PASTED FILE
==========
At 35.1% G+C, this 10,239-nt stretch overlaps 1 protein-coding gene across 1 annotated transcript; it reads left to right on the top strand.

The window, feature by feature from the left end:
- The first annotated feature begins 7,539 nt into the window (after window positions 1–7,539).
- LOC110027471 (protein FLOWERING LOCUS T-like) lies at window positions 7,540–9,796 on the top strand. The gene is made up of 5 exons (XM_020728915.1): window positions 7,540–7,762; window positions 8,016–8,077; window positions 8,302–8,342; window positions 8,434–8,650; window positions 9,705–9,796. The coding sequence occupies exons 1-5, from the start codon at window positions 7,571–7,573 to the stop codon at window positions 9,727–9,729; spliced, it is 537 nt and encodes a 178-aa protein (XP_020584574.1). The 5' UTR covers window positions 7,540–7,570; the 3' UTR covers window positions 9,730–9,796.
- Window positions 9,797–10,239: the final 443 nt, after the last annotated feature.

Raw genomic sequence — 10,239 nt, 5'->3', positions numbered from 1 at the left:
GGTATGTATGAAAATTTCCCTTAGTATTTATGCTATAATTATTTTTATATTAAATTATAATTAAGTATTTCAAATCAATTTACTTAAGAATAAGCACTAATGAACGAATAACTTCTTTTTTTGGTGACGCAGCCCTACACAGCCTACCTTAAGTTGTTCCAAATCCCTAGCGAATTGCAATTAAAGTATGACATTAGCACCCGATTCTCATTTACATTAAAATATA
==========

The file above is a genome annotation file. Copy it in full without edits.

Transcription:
At 35.1% G+C, this 10,239-nt stretch overlaps 1 protein-coding gene across 1 annotated transcript; it reads left to right on the top strand.

The window, feature by feature from the left end:
- The first annotated feature begins 7,539 nt into the window (after window positions 1–7,539).
- LOC110027471 (protein FLOWERING LOCUS T-like) lies at window positions 7,540–9,796 on the top strand. The gene is made up of 5 exons (XM_020728915.1): window positions 7,540–7,762; window positions 8,016–8,077; window positions 8,302–8,342; window positions 8,434–8,650; window positions 9,705–9,796. The coding sequence occupies exons 1-5, from the start codon at window positions 7,571–7,573 to the stop codon at window positions 9,727–9,729; spliced, it is 537 nt and encodes a 178-aa protein (XP_020584574.1). The 5' UTR covers window positions 7,540–7,570; the 3' UTR covers window positions 9,730–9,796.
- Window positions 9,797–10,239: the final 443 nt, after the last annotated feature.

Raw genomic sequence — 10,239 nt, 5'->3', positions numbered from 1 at the left:
GGTATGTATGAAAATTTCCCTTAGTATTTATGCTATAATTATTTTTATATTAAATTATAATTAAGTATTTCAAATCAATTTACTTAAGAATAAGCACTAATGAACGAATAACTTCTTTTTTTGGTGACGCAGCCCTACACAGCCTACCTTAAGTTGTTCCAAATCCCTAGCGAATTGCAATTAAAGTATGACATTAGCACCCGATTCTCATTTACATTAAAATATA